13 after weighing and center of gravity determination. The S-IV hydrostatic dynamic stage, which
forms the upper stage of the SA-D5 dynamic test vehicle, was completed this quarter by
Douglas Aircraft Company, S-IV prime contractor at Santa Monica, and was prepared for shipment. On October 26, the stage was moved from the
Douglas plant to the docks at nearby San Pedro. Cradled in a specially built twenty-five ton
transporter, the S-IV was loaded aboard a steam ship to begin its 3,500 mile journey
to the Marshall Space Flight Center. This marked the first time a Saturn stage
has been shipped by water from a west coast manufacturing site through the Panama Canal
to a test or launch site in the east. Other stages will follow. The S-IV stage arrived at Marshall on November
16 after a twenty-three day journey. It had been transferred to the Saturn barge,
Promise, at New Orleans for the river portion of the trip. At Marshall, the S-IV stage was installed
atop the SA-D5 booster. The stage is scheduled to remain at Marshall
for several months. Its external configuration, weight, and other
characteristics are the same as those of the flight stage, which will be a part of SA-5. After installation of the instrument unit,
payload adapter, and payload to complete the vehicle, SA-D5 was made ready for dynamic
testing, scheduled to begin in January. Modification of Marshall’s C-I Static Test
Stand to accommodate two boosters continued this quarter. Steel superstructure and basic plumbing now
stands at the fourth level. Adjacent to the stand is the annex, which
will house office and shop personnel. Units such as the elevator, air conditioners,
and heating ducts are being installed. Using a scale model of the Saturn booster
tank assembly, a series of liquid oxygen boil off tests were run at Marshall to determine
system flow under simulated flight conditions. For safety, liquid nitrogen was used to simulate
LOX. Purpose of the test is to find out how much
boil off occurs in a given time and to verify the tanks empty simultaneously. Discharge tubes carry the liquid nitrogen
from the test stand to the point of discharge. Liquid nitrogen vapors hold close to the ground
and are highly toxic. Line flow is monitored by movie cameras to
study vortexing conditions in the suction line and undesirable gassing in the system. Using scale model tanks to represent Saturn
boosters, tests are being run at Marshall to determine the most desirable method of
controlling propellant dispersion in even of rain safety destruct or accidental explosion. An external destruct system has proven most
effective using Primacord and flexible linear shaped charges installed longitudinally on
the cylindrical portions of all tanks. Upon ignition, these charges rupture the containers
and internal tank pressure causes an outward dispersion of the LOX and RP-1 propellants,
greatly reducing their mixture and the resulting explosion. [Sound of Explosion] After engineering refinement,
the external destruct system will be employed on SA-5 and subsequent vehicles. The first two production models of the ST-124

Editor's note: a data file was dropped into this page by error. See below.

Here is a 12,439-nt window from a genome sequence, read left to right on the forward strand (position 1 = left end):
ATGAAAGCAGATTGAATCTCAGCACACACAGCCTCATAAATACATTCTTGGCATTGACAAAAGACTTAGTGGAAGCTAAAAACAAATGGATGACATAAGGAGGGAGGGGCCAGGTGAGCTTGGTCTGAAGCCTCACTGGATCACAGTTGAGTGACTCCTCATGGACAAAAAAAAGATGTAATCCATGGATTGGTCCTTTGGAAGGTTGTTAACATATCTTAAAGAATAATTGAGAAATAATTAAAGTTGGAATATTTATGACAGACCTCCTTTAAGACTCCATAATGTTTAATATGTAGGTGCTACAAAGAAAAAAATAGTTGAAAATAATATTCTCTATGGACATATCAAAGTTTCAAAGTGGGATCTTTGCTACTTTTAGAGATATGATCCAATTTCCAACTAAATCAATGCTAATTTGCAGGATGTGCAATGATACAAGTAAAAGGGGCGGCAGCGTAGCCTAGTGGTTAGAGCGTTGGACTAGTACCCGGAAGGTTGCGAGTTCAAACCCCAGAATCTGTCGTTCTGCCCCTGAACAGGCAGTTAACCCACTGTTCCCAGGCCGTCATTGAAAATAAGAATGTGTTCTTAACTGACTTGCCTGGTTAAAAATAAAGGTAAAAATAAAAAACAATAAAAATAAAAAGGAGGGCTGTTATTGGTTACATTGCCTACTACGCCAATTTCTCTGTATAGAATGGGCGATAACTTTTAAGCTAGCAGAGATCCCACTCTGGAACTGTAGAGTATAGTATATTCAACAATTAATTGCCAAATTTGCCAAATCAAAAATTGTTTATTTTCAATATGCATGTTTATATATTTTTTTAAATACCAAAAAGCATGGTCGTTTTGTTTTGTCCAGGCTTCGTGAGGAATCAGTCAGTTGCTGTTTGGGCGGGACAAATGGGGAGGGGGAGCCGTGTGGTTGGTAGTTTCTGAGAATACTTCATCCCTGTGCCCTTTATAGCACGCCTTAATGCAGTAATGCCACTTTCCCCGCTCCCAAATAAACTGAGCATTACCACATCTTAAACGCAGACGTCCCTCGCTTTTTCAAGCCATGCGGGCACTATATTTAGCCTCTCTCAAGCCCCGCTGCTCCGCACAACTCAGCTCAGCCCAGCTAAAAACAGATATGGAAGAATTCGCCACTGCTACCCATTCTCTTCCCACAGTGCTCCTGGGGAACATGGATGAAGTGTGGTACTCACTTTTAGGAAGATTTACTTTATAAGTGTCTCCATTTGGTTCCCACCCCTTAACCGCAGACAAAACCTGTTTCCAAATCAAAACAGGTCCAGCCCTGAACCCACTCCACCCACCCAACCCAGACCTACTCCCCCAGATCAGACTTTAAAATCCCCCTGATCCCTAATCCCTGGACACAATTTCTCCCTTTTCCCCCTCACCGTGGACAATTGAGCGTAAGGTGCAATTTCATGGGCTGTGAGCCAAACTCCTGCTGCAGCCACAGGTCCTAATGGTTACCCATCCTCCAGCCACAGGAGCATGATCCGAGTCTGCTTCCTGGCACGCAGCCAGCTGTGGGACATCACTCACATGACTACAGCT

stabilized platform were delivered to Marshall this quarter by the manufacturer, Bendix Corporation. ST-124 units will be flown as functional passenger,
though not in command, aboard SA-5 and SA-6. Beginning with SA-7, the ST-124 will be the
command unit. One of the ST-124s was later shipped to Holloman
Air Force Base, New Mexico, for a series of rocket sled tests. Four telemetry lengths provide forty-eight
channels of information to measure performance during the seven second, five mile trip along
the sled track, where the unit sustains a maximum of 8gs for three seconds. The sled reached maximum speed [Sound of Test]
of approximately 1,000 miles per hour. Test results were satisfactory, indicating
the ST-124 will stabilize as desired. A prototype of the Saturn Block II instrument
unit, which will house the ST-124 stabilized platform, together with other components necessary
to perform the functions of guidance, navigation, instrumentation, measurement, and telemetry
began undergoing checkout this quarter in a recently completed automatic checkout facility
at the Marshall Center’s Astrionics Division. The facility, which will also simulate Saturn
C-I vehicle checkout at the launch site, consists of a launch controlled computer, signal conditioning,
countdown clock, digital data acquisition ground station, automatic instrumentation
stimulus, instrument unit electrical support equipment, manual electrical support equipment,
S-I stage substitute, power distribution, systems interface, facility recorders, propellant
tank system, and instrumentation unit interface. The automatic checkout facility has the prime
objective of assuring compatibility of the entire Saturn vehicle with each unit of its
electrical support equipment and confirming design of such equipment prior to its installation
at Cape Canaveral. The vehicle is simulated for checkout purposes
by utilizing flight-type distributors, sequencers, and other electrical flight hardware. At Marshall’s Quality Assurance Division,
an automated checkout concept for Saturn stages was used in part for the first time this quarter
in connection with the SA-4 booster and will be used in its entirety next quarter on the
SA-5 booster. The checkout concept includes ten widely separated
remote stations, each assigned specific test missions, serving as satellites to the central